Bankers warn the Treasury to expect 40-50% of Bounce Back Loans to be written off, while RBS boss Howard Davies calls for bad debt sinkhole for loan defaults
RBS chairman Sir Howard Davies has called for the creation of a toxic bad debt vehicle for coronavirus loans Banks are warning that UK SMEs will never repay up to half of the Bounce Back Loans that have been taken out. Moreover, when this happens, the Chancellor should prepare for the collapse of hundreds of thousands of SMEs.
Three senior bankers have warned that between 40% and 50%
of the 608,000 borrowers who have taken out £18.5bn of Bounce Back Loans could eventually default on the debt.
Although the Government has said it will guarantee 100 per cent of the loans up to £50,000, it is still down to banks to pursue defaulters for the debt.
Executives say it would be logistically impossible to take hundreds and thousands of small, often family-run businesses to court, and that it would be a PR disaster for high street banks. “Some arrangements will have to be made. A lot of them will be written off or converted into something else,” one bank chairman told the Financial Times. “In most cases the idea of the government taking equity in these companies is unrealistic — they are simply too small. So the question is what’s going to happen to all of these loans?”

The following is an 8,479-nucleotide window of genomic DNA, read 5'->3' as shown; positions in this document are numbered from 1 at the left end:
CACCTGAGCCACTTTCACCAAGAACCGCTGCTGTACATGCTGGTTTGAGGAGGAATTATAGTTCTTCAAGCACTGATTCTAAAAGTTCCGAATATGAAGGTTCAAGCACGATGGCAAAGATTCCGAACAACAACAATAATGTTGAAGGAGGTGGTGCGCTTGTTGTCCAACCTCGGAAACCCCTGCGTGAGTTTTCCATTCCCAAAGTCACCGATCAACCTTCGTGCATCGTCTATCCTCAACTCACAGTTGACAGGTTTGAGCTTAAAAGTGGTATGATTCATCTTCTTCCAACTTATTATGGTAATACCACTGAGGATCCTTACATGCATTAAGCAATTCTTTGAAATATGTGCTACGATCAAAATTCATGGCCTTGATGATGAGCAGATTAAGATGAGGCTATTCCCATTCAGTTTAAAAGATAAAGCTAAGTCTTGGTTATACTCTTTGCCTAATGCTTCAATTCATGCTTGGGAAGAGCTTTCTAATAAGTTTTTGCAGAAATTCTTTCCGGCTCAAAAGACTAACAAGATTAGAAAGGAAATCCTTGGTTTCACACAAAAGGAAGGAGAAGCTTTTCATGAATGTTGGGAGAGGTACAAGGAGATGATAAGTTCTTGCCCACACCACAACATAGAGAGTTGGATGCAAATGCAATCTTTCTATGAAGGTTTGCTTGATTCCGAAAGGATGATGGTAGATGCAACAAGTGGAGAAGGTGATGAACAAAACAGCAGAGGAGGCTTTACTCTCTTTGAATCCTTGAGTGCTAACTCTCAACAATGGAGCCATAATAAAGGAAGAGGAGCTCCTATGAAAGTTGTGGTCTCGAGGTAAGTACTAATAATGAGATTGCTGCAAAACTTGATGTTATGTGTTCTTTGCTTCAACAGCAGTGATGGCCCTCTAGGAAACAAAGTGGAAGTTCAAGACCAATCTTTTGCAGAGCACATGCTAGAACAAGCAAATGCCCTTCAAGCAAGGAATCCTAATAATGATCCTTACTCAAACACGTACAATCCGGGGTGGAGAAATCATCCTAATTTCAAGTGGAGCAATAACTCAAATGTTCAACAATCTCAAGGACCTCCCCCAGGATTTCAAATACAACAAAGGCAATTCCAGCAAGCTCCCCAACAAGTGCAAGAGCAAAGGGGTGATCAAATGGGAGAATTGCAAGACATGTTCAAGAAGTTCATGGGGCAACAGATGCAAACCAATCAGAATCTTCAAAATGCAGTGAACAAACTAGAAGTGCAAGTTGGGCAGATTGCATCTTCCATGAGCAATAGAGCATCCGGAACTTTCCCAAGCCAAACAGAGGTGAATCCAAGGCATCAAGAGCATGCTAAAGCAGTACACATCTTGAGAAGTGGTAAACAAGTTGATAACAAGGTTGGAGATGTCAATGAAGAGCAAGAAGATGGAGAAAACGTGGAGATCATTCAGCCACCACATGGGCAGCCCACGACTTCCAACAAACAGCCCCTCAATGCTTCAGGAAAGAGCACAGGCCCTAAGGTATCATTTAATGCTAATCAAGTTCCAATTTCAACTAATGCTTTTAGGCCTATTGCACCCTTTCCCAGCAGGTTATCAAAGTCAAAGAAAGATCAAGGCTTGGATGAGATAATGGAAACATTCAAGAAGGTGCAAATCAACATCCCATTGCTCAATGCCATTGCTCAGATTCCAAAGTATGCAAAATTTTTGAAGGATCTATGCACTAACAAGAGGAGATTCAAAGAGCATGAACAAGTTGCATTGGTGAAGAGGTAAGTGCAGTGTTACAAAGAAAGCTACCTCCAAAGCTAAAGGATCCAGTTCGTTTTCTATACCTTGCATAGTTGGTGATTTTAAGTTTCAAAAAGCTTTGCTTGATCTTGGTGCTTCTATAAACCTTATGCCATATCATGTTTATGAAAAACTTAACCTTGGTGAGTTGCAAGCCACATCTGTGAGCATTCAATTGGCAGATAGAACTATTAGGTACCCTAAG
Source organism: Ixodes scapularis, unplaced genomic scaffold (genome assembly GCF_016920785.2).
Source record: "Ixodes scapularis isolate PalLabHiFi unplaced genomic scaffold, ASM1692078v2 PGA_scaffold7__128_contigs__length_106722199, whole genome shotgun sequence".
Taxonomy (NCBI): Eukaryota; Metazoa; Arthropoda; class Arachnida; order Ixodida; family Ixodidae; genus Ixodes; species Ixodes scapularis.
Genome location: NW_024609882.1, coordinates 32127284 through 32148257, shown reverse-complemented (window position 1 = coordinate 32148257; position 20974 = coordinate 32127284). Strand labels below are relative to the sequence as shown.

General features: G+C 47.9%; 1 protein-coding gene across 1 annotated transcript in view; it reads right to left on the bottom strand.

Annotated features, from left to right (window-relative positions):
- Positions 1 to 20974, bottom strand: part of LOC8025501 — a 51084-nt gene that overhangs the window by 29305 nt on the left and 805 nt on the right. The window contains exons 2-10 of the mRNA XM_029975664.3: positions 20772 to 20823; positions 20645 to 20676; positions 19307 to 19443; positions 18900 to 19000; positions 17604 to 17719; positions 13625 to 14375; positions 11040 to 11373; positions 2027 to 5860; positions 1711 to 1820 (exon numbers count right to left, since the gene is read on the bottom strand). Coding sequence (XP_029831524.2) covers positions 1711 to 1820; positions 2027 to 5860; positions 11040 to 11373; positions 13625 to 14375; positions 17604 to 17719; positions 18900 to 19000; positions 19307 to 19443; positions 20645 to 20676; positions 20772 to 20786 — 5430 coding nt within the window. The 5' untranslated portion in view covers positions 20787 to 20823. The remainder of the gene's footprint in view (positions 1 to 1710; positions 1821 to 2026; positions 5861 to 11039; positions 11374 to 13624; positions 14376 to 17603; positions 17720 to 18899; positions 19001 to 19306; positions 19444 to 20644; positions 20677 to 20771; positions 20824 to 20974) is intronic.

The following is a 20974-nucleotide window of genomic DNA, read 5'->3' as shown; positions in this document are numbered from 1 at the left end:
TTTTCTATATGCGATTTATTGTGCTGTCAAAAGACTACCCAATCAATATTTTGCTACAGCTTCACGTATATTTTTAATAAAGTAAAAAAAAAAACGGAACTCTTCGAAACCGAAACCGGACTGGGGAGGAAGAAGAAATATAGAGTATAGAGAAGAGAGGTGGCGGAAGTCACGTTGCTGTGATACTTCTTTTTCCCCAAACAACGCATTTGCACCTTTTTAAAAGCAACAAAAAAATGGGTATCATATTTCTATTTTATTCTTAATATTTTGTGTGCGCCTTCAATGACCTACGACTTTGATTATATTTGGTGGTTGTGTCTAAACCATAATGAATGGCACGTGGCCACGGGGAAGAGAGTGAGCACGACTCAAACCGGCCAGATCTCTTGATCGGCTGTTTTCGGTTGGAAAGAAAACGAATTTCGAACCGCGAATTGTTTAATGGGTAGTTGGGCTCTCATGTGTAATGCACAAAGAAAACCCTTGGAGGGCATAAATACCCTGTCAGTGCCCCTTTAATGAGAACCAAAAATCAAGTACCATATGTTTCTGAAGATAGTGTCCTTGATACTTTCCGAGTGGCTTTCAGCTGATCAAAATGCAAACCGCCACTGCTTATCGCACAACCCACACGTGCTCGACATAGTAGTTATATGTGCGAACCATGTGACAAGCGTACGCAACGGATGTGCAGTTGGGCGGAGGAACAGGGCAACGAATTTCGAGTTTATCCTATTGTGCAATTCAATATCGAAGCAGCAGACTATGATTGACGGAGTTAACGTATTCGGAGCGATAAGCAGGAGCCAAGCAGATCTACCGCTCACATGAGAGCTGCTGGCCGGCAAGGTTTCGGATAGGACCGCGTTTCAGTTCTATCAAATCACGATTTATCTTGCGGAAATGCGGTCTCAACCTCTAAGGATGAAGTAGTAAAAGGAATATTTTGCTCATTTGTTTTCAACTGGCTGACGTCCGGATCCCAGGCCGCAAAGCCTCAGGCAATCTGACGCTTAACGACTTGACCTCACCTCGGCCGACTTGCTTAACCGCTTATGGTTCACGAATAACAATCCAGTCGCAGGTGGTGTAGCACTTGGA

Meanwhile, the chairman of the Royal Bank of Scotland has called for the creation of a vehicle to clean up bad debts left by businesses unable to repay all coronavirus emergency loans, not just Bounce Back Loans.
Sir Howard Davies told the Sunday Times that a recent survey showed there was a risk that “several billion pounds of public money” might not be paid back from government-backed Covid-19 loans issued since the March 23 lockdown.
Nearly half of small businesses that have taken out government emergency coronavirus loans do not intend to repay them, according to the Business Banking Resolution Service. Forty-three per cent of businesses that have taken out either Bounce Back Loans or Coronavirus Business Interruption Loans say they do not believe the government will chase the debt, or that they will be unable to repay the loan, according to the BBRS survey. Davies has suggested that if emergency coronavirus business loans are not repaid, they would have to be a “holding entity that will hold these loans and convert them into some equity-like structure.”
All banks suffering defaults would be able to put BBLs and CBILS bad debts into the fund, he said.